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Archive for Thursday, July 12, 2001

The Mag: Spicy tales

July 12, 2001

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By Mitchell J. Near

mnear@ljworld.com

When Tom Averill went to work on his first novel, his whole family benefited from his research. His book, "Secrets of the Tsil Cafe," tells the tale of a family obsessed with food of infinite varieties. So to get the ambiance just right, Averill spent as much time in the kitchen cooking and testing recipes as he did writing on his PC.

The end result is a flavorful concoction of a story where kitchen aromas and spicy taste almost spill out from the pages.

"Along with historical research, I also did a lot of work in the kitchen to show what the cooking was like," Averill says. "There are 26 recipes in the book. I did a lot of cooking, adapting recipes, refining them, having people over for dinner and testing things out."

"Secrets of the Tsil Cafe" is a coming-of-age story. The protagonist, Will, grows up watching the intense passion his parents bring to everything they do, particularly cooking. His father is a restaurant owner who is obsessed with making Old World food cooked

with a New Mexican or Southwest style. He insists on using only ingredients that would have been used in the Northern Hemisphere before the time of European expansion. His wife grew up in a big-city Italian district, and runs a catering business with an emphasis on cosmopolitan taste.

"The main character says what his father serves he serves with heat, while his mother can cook anything just the way someone wants it. She serves food with warmth," Averill says.

Caught in the midst of his parents culinary power struggle, Will ends up taking the moderate path, combining the best of both of his parents to open his own restaurant, named the "One World Cafe."

Averill teaches creative writing at Topeka's Washburn University. He's so into cooking that he's even taught a course on literature and food. His food in literature course takes in literature, anthropology and history to look at why food is so important to people for more than just sustenance.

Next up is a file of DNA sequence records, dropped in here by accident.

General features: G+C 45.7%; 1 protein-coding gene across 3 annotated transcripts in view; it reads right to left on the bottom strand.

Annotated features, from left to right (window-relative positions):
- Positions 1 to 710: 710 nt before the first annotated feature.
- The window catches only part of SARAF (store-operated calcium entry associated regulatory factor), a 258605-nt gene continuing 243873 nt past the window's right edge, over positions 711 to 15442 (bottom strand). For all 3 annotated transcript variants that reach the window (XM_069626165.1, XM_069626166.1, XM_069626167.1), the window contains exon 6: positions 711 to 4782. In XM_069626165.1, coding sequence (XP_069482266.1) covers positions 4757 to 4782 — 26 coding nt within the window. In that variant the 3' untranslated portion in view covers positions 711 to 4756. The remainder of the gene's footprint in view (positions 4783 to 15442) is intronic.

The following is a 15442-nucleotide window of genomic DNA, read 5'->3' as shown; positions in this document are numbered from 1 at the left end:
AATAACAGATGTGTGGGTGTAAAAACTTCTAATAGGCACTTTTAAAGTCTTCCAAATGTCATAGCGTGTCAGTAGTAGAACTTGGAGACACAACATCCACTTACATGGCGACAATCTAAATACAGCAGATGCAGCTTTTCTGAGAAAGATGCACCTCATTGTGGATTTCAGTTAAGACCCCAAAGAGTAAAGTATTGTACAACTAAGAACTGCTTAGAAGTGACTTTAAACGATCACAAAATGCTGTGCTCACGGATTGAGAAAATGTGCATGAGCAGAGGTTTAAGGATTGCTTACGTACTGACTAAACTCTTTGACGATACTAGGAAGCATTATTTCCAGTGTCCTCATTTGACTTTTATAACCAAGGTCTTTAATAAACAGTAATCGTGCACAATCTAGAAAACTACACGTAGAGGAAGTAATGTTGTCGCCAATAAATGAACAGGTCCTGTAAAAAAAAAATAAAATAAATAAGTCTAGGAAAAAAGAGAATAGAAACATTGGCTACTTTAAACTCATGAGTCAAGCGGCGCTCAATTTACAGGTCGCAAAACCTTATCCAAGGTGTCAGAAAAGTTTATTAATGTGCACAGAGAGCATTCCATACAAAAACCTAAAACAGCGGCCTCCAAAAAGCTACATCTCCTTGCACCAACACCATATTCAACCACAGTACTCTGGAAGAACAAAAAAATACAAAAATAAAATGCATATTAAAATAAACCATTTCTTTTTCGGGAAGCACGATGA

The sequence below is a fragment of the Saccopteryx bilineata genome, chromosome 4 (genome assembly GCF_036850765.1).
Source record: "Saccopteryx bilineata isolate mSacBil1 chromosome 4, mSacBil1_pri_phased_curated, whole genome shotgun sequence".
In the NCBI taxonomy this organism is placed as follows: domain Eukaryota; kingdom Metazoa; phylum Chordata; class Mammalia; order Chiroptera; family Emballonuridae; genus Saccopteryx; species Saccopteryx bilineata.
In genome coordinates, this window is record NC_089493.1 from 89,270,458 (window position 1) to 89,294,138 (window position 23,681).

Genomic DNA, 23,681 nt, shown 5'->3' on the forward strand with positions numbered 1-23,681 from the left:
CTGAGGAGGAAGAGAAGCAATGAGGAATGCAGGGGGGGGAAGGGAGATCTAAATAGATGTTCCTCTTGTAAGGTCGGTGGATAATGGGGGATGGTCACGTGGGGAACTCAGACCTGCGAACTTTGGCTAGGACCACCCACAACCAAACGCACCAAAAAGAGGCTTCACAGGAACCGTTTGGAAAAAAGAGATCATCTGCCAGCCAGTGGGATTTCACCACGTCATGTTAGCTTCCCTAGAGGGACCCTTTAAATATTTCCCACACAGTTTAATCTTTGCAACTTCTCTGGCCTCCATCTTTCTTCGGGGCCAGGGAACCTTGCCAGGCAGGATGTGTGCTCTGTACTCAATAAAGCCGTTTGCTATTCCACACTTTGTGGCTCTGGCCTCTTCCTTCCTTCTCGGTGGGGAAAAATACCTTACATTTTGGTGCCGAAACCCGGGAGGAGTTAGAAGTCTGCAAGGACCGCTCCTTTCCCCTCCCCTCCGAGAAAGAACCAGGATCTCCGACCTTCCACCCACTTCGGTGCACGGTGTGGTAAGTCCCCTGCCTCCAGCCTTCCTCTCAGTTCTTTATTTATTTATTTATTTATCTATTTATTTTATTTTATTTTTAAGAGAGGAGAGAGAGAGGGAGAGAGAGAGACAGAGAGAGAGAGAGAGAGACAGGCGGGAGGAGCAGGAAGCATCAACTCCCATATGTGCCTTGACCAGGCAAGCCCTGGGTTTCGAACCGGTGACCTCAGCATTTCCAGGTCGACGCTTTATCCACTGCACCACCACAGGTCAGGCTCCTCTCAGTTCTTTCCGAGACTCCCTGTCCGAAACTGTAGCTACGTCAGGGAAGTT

"Food is really all pervasive," he says. "It's in our cultures and religions. It's used in relationships and in seductions, and I want to give people time to think about that."

Blue Hen, a subsidiary of Putnam/Penguin books. Throughout its pages Averill has sprinkled the actual recipes created for the story. And since he did so much historical background research, he's also added in several accompanying texts describing the history of various ingredients.

"They are kind of like short encyclopedic entries under the recipes," he says.

Averill first got his idea while researching some information on foods used in America before the European expansion. Essentially, before the two hemispheres met up, both were lacking in some of the dishes diners now take for granted. The American natives and Europeans introduced one another to ingredients and meals that the other culture had never tasted. This concept so fascinated Averill that it spilled over into the character of the father, who insists on using only certain ingredients in his dishes.

"He loves all things before the Europeans came here and 'discovered' America. The new world had none of the old and the old had none of the new. I can't imagine what it was like to eat without having pepper or beans or potatoes or tomatoes," Averill says. "The parents are both intense about cooking, and I was interested in that demarcation line. The son is the one ingredient they have in common, and he takes the secrets of each one and their kitchens with him and becomes a go-between."

Averill started out cooking as a college student when he was stuck with two roommates who refused to cook. He's grown to love it, and views food as another creative expression. He also hopes that is one idea that readers take from his novel.

"As a writer I want to have a good, touching, moving story," Averill says. "But I'm also interested about how the character comes into himself as a person. And I hope people will come away with a new appreciation for food in their life, because it's something we've come to take for granted."

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